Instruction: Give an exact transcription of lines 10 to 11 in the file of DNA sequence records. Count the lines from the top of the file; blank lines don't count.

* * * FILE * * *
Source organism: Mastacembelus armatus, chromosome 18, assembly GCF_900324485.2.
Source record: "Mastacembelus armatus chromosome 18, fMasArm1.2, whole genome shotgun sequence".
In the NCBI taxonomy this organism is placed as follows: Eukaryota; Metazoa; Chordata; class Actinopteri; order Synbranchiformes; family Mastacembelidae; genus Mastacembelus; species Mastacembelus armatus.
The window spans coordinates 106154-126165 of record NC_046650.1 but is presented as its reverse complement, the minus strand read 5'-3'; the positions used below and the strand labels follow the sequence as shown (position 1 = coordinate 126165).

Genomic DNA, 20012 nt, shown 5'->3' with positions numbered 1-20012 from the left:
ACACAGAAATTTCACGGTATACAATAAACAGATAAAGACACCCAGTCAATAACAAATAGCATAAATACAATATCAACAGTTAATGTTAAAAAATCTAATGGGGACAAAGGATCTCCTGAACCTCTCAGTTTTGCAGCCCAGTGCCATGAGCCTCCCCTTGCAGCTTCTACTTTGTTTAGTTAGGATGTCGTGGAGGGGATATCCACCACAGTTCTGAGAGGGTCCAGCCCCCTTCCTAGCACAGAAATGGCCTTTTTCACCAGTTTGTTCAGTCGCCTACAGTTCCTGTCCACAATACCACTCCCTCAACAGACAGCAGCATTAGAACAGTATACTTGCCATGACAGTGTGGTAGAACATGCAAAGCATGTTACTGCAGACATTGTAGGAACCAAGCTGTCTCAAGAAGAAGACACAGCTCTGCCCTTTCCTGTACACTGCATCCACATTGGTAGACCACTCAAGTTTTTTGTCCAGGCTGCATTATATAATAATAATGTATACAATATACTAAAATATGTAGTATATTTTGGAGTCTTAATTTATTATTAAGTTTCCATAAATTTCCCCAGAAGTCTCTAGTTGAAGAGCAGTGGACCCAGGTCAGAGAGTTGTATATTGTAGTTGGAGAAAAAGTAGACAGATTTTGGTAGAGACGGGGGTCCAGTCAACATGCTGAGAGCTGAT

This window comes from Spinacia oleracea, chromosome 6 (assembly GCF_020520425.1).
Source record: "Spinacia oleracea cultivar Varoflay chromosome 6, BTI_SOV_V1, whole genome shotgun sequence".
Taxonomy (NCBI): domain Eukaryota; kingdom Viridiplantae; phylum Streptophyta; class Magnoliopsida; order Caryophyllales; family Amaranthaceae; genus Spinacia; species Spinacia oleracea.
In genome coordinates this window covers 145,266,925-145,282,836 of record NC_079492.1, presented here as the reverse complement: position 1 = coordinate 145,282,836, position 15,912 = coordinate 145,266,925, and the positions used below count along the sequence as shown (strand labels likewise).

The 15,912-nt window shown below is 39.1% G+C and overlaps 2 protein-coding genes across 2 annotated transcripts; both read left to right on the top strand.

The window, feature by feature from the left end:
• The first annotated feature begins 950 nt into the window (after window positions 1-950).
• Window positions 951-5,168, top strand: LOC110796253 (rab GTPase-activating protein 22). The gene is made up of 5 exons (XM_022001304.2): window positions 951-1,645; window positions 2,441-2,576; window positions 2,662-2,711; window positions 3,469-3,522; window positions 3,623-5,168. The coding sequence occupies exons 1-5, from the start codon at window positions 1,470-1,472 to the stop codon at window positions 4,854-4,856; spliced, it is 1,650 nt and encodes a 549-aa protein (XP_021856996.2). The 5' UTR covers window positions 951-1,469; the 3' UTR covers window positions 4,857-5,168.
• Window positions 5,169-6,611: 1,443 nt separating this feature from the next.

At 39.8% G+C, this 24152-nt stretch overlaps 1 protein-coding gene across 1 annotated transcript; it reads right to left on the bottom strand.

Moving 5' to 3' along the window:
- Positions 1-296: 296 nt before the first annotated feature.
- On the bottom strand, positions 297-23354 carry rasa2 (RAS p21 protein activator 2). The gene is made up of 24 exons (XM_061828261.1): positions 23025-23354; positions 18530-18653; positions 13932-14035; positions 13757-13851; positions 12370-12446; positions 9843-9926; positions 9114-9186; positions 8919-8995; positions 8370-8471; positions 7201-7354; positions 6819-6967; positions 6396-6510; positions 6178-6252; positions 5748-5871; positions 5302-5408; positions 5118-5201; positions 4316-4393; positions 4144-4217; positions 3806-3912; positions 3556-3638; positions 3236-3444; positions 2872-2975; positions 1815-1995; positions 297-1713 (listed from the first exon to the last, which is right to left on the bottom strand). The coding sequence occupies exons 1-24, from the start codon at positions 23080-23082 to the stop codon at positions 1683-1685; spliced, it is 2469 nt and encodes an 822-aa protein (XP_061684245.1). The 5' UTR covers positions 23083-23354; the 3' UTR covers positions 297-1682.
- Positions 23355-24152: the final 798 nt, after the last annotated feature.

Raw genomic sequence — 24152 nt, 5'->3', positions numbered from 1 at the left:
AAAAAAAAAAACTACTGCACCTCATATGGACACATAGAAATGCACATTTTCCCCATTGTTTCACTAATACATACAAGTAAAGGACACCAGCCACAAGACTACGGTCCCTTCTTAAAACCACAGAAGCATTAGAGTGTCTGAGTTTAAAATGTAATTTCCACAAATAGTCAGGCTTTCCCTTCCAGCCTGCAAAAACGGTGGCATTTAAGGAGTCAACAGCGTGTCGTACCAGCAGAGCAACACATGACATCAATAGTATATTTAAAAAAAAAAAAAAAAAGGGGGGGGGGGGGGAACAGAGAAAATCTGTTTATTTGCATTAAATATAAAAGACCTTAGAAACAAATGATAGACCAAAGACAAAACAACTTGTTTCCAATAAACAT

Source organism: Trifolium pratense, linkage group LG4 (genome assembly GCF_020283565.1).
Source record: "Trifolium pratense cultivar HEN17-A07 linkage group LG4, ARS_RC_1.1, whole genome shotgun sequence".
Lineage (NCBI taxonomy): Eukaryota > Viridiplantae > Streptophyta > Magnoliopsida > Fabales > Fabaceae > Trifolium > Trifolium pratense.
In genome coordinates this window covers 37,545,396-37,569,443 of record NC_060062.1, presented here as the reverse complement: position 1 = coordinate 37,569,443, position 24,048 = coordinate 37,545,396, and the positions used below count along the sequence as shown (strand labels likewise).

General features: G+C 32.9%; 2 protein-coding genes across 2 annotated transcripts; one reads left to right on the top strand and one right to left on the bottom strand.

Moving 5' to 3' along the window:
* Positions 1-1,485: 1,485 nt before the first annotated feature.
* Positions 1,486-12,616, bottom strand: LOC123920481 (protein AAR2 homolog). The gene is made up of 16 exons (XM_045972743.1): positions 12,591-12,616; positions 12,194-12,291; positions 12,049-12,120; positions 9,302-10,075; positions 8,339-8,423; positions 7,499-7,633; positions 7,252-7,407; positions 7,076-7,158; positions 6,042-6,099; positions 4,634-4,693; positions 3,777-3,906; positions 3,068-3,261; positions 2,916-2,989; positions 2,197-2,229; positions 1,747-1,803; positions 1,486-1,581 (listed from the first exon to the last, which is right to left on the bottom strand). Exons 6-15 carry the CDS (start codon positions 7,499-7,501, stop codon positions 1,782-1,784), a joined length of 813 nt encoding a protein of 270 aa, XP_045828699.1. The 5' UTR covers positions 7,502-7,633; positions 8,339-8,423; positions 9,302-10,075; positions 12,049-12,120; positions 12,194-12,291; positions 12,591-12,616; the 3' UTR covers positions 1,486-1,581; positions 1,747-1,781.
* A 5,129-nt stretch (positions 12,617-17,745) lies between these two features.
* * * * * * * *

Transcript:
In genome coordinates this window covers 145,266,925-145,282,836 of record NC_079492.1, presented here as the reverse complement: position 1 = coordinate 145,282,836, position 15,912 = coordinate 145,266,925, and the positions used below count along the sequence as shown (strand labels likewise).

The 15,912-nt window shown below is 39.1% G+C and overlaps 2 protein-coding genes across 2 annotated transcripts; both read left to right on the top strand.